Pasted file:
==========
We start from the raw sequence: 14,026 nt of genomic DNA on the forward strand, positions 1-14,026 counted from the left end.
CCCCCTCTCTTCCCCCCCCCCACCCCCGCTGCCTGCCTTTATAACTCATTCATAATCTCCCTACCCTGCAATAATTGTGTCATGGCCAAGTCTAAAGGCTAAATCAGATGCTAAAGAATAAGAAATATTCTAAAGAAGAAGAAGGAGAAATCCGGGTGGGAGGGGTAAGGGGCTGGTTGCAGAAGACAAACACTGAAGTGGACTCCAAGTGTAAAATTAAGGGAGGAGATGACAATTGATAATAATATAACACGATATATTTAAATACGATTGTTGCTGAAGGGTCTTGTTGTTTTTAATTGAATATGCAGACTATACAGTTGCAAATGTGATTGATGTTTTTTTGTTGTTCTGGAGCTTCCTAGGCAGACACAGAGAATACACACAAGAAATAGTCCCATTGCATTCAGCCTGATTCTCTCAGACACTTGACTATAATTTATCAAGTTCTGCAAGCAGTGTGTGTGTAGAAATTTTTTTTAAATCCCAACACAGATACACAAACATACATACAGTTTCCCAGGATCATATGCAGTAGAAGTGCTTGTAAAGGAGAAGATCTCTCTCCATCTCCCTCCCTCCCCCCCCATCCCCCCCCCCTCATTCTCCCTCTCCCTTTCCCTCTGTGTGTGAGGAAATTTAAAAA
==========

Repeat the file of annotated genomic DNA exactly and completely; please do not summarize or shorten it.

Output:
We start from the raw sequence: 14,026 nt of genomic DNA on the forward strand, positions 1-14,026 counted from the left end.
CCCCCTCTCTTCCCCCCCCCCACCCCCGCTGCCTGCCTTTATAACTCATTCATAATCTCCCTACCCTGCAATAATTGTGTCATGGCCAAGTCTAAAGGCTAAATCAGATGCTAAAGAATAAGAAATATTCTAAAGAAGAAGAAGGAGAAATCCGGGTGGGAGGGGTAAGGGGCTGGTTGCAGAAGACAAACACTGAAGTGGACTCCAAGTGTAAAATTAAGGGAGGAGATGACAATTGATAATAATATAACACGATATATTTAAATACGATTGTTGCTGAAGGGTCTTGTTGTTTTTAATTGAATATGCAGACTATACAGTTGCAAATGTGATTGATGTTTTTTTGTTGTTCTGGAGCTTCCTAGGCAGACACAGAGAATACACACAAGAAATAGTCCCATTGCATTCAGCCTGATTCTCTCAGACACTTGACTATAATTTATCAAGTTCTGCAAGCAGTGTGTGTGTAGAAATTTTTTTTAAATCCCAACACAGATACACAAACATACATACAGTTTCCCAGGATCATATGCAGTAGAAGTGCTTGTAAAGGAGAAGATCTCTCTCCATCTCCCTCCCTCCCCCCCCATCCCCCCCCCCTCATTCTCCCTCTCCCTTTCCCTCTGTGTGTGAGGAAATTTAAAAA